'Retro, Cool, Loud, and In-Your-Face': The Aesthetic of Punk

How a lifelong punk turned his personal collection of flyers and zines into museum fodder
Jamie Reid, Sex Pistols, God Save the Queen, 1977, lithograph. Collection of Andrew Krivine.

If you lived through the punk scene during the ‘70s, the notion that someday the era’s aesthetic would become as venerated as the Renaissance’s or Modernism’s would seem daft. Yet following a reasonable interval, every cultural rebellion becomes the meat of scholarship, nostalgia, and marketing.

So more than 30 years after its heyday, a new wave of retrospective books and exhibitions are emerging. The most recent, Pretty Vacant: The Graphic Language of Punk, opens tomorrow and is on view until March 15 at the Galleries at Moore College of Art and Design in Philadelphia. The mass of artifacts and ephemera is drawn from the collection of Andrew Krivine, a commercial banker and punk-stuff collector since 1977. For him and others involved with the exhibit, it’s both a chance to show off an obsession and fondly revisit personal pasts.

Punk Magazine, Issue No. 3, 1976.
Collection of Andrew Krivine.

Punk was a defining moment for many, and a romantic one for those who just missed out. Krivine, who was raised in the punk hotbed of Briarcliff Manor, New York, told me recently that he was “an early champion of punk in suburban Westchester County, New York” and during frequent London visits he “was very lucky to stand a few feet from many of the greats.”

Kaytie Johnson, the director and chief Curator for the Galleries at Moore and the curator of Pretty Vacant, says punk/post-punk design appeals to her as a scholar and as a fan. “I was part of the punk scene in Phoenix in the late 1970s and early-mid 1980s,” she says. “The visual codes of punk, and the punk ‘anti-aesthetic’ are part of my DNA by this point.” From a curatorial standpoint, she added, the exhibition has required less research than most—“since I lived it.”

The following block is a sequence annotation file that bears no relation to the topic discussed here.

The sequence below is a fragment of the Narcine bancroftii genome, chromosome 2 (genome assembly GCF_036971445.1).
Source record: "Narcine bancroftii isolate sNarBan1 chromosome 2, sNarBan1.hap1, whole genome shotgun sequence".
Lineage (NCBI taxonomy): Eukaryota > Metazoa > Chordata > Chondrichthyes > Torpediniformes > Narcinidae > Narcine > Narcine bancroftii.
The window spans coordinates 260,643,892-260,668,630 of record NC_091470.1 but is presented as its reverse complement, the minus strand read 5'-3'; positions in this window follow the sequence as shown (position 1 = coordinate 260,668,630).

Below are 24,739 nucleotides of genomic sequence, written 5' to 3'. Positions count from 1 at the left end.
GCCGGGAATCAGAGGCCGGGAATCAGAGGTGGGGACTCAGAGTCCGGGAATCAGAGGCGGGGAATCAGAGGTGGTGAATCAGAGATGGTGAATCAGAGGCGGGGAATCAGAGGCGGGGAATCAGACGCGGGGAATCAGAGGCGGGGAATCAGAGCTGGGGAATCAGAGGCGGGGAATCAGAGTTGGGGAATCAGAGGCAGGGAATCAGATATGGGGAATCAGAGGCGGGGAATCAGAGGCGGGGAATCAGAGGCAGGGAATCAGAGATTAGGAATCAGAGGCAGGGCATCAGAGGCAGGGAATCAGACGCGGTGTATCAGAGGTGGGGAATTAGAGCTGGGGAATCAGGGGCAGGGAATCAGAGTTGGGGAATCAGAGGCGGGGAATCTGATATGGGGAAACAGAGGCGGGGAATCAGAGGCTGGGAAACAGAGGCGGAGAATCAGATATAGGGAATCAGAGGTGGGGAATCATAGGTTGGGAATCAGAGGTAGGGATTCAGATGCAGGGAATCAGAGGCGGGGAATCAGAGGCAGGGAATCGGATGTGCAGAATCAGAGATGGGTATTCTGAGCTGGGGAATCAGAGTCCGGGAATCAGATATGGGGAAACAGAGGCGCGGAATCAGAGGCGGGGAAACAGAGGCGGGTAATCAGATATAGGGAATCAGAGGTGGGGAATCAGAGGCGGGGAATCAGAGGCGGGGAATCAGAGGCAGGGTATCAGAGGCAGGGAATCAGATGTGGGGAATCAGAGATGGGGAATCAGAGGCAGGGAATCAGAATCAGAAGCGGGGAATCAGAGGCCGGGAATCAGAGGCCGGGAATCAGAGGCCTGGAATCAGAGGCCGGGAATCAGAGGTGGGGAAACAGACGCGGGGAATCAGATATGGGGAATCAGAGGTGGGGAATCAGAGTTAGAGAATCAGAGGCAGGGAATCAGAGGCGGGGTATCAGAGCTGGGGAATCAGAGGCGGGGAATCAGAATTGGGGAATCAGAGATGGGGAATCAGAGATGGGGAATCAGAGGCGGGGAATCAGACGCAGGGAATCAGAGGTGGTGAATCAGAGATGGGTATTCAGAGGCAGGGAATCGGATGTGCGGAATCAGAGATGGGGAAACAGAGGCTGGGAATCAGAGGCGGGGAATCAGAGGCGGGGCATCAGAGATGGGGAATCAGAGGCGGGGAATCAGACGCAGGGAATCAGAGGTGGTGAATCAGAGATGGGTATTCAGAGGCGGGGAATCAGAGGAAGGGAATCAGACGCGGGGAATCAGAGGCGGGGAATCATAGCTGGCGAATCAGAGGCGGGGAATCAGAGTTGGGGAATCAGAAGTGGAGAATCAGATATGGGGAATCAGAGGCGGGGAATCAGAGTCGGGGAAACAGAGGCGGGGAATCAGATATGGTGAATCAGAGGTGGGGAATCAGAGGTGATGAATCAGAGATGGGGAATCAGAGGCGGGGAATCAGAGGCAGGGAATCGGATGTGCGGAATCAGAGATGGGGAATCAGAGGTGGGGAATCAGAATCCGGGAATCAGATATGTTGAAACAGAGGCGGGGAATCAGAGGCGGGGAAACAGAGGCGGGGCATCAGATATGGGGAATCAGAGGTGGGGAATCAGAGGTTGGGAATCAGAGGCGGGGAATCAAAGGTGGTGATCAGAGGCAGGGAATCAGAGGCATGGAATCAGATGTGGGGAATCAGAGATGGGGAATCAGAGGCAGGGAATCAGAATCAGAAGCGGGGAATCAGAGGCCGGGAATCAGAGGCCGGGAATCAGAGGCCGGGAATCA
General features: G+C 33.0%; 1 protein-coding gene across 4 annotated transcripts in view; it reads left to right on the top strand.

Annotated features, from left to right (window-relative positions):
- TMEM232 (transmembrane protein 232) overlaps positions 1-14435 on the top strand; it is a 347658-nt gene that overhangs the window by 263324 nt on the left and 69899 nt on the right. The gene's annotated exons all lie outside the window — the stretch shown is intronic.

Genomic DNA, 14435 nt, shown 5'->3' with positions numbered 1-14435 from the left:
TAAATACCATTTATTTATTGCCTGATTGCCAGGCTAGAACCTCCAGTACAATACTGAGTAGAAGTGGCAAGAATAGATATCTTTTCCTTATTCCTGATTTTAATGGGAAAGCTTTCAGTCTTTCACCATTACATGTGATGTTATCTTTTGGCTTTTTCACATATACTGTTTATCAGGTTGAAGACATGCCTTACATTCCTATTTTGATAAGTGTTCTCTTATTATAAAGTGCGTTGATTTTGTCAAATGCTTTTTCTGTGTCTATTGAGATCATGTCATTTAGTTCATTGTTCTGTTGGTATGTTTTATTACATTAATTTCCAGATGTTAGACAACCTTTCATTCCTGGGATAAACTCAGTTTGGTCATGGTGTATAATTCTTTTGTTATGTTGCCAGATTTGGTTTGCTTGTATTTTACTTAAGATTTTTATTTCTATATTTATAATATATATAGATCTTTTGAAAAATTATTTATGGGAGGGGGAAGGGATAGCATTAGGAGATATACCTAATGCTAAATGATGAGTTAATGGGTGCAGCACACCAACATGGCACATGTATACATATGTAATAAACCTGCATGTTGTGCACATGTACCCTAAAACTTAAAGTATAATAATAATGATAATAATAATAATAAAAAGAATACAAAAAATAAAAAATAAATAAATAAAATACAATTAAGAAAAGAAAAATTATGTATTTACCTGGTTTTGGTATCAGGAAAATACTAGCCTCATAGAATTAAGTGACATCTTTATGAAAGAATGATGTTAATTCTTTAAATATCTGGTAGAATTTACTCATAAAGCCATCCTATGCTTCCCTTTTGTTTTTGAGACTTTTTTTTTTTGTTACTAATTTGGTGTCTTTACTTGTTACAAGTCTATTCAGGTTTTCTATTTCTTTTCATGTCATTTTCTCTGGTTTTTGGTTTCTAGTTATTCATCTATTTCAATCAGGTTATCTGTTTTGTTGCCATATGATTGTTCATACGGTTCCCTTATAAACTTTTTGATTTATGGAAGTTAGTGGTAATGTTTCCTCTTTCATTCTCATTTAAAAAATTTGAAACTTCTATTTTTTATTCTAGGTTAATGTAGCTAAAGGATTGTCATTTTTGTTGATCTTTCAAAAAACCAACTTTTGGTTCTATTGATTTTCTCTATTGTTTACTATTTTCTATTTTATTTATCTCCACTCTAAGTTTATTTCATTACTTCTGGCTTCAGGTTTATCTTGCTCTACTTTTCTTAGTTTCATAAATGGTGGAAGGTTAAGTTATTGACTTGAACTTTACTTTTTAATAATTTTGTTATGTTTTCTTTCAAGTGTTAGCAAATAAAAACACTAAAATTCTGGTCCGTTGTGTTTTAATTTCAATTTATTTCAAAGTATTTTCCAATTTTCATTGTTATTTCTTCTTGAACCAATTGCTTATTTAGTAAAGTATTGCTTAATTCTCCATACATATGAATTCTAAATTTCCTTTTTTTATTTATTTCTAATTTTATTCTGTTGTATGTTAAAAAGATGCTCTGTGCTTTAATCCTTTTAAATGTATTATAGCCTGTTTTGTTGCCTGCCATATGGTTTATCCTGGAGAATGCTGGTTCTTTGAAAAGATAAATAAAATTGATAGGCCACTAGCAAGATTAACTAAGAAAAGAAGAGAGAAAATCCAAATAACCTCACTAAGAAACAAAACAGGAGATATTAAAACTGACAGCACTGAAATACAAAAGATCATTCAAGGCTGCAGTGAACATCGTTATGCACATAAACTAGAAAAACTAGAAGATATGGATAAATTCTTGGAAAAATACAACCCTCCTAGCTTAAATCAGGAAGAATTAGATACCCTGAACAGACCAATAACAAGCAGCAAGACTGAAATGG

Johnson had already conceived a punk exhibition when she came across an earlier one, Rude and Reckless, and noticed that all of the work came from Krivine’s collection. That’s how the two met. “We had a great time looking through everything,” she says. “It was definitely a process steeped in nostalgia, for both of us.”

Unknown artist, poster for Slash Magazine.
Darby Crash Cover, 1978, lithograph.
Collection of Andrew Krivine.

Krivine’s holdings are extremely broad, including proto-punk (T-Rex, Velvet Underground, Roxy Music, Iggy, Lou Reed, Bowie), punk (NYC, London, LA in abundance), and post-punk (bands on Factory Records, Zoo, Rough Trade, Fast, Ze Records, Postcard, etc.). “It also reflects the geographic path of my early life,” he says. From New York, London, Norwich in the late ‘70s, to when his mother moved to San Diego in 1978 and he visited her during college breaks, he saw such bands as 999 and Penetration at local clubs. While in Chicago, he went often to Wax Trax Records (the punk record shop) and saw bands at the Agora Ballroom, Park West, and O'Banion's. In London he visited the headquarters of Virgin and Stiff Records, requesting any promotional materials they would give him. During his junior year at the University of East Anglia in Norwich—“one of the happiest periods of my life”—he saw almost every great British band. In the intervening years he expanded his collection by scouring record fairs, music shops going out of business, and the web. 

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Steven Heller is a contributing writer for The Atlantic, the co-chair of the MFA Design program at the School of Visual Arts, and the co-founder of its MFA Design Criticism program.

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